Division of Forest and Forest Resources

ForestMicroClim

Photo: Juliane Hölscher
Active Last updated: 28.01.2022
End: dec 2024
Start: jan 2022

Understanding the role and interplay of forest microclimates for successfully balancing productivity and biodiversity among Nordic forest landscapes

Start - end date 01.01.2022 - 31.12.2024
Project manager Robert Lewis
Division Division of Forest and Forest Resources
Department Forest Genetics and Biodiversity
Total budget 3,890,000 NOK
Funding source Nordic Forest Research

This project focuses on forest microclimates and forest biodiversity within productive and non-productive forest stands throughout Scandinavia. The aim is to better understand the role forest microclimates play in modulating biotic responses to both macroclimatic warming and land-use.

  • We will explore microclimate heterogeneity along gradients of management intensity.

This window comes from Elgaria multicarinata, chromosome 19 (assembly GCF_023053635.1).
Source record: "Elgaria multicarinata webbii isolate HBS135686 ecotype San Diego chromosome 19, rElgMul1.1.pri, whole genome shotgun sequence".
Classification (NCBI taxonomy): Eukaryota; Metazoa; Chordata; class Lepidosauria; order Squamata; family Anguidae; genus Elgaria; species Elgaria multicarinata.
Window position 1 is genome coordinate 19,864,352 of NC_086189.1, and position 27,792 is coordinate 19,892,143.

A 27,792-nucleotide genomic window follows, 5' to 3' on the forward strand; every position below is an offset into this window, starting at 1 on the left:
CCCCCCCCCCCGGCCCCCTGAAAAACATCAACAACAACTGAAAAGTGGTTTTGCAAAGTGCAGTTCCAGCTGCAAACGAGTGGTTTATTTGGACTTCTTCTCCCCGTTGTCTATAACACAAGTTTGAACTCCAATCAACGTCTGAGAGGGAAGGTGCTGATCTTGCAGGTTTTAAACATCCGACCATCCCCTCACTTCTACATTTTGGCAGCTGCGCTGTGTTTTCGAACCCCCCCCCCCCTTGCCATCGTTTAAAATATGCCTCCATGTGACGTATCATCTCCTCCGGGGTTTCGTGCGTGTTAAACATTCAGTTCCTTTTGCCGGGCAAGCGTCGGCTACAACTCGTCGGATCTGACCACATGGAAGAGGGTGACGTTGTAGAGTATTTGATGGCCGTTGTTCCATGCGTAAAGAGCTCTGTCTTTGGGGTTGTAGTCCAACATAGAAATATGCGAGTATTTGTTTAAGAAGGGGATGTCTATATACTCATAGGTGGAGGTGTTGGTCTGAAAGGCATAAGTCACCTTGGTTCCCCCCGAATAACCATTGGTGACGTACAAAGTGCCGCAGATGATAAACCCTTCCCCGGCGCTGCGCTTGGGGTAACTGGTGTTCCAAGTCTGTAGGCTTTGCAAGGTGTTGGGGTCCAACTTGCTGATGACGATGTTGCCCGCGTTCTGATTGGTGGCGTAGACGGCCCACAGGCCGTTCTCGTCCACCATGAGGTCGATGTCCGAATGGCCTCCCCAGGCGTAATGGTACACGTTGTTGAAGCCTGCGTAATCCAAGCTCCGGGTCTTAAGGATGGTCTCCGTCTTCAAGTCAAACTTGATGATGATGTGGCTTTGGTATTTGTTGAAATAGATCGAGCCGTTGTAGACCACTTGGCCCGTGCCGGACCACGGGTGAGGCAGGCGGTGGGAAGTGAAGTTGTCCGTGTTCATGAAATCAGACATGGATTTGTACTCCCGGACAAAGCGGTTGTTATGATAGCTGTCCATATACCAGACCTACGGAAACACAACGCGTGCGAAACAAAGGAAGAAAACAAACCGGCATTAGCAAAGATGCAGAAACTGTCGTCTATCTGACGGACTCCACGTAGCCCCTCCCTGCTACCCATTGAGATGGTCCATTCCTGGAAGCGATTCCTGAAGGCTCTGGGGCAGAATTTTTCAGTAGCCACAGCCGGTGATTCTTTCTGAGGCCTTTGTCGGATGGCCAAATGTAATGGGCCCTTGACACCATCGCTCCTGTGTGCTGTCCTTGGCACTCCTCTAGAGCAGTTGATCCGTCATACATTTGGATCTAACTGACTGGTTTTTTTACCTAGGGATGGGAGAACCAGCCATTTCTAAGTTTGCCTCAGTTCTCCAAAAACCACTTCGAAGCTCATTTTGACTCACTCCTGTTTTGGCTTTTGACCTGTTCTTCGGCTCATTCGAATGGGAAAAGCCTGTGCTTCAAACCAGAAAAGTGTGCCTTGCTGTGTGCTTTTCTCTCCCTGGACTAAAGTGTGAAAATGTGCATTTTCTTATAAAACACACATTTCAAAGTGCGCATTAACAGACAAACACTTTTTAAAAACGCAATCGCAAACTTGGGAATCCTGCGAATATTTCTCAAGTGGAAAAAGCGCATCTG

• We will explore the efficacy of downscaling methodologies among forest systems.
  • And, we aim to investigate how the contrast between macro and microclimates translates in terms of understory biodiversity and ecosystem functioning (productivity).
  • Ultimately, our motive is to address how biodiversity and productivity can be successfully balanced through considering forest microclimate as a vital ecosystem service in-itself. 

We also aim to improve and simplify the findability and accessibility of forest microclimate data. Scientists are increasingly challenged to address broad-scale priority questions and the questions raised in this application typify those asked at a global scale e.g.

  • How will ecological change manifest?
  • How will it vary throughout space?
  • And what will be the impact to ecosystems, their functions and their services which human societies depend upon?

In this endeavour, scientists increasingly require findable and accessible (FA) broad-scale data, i.e. data necessary for improving our understanding of the distribution and patterns of biological diversity.

In recent years, data repositories and in-turn open data has dramatically increased . It ought to have revolutionised the way science is conducted, but findability and accessibility remain a major hurdle. To improve the findability and accessibility of forest microclimate data we will explore the utility of a decentralized forest microclimate network for automated storage and management and the benefits of transparent and immutable data flows.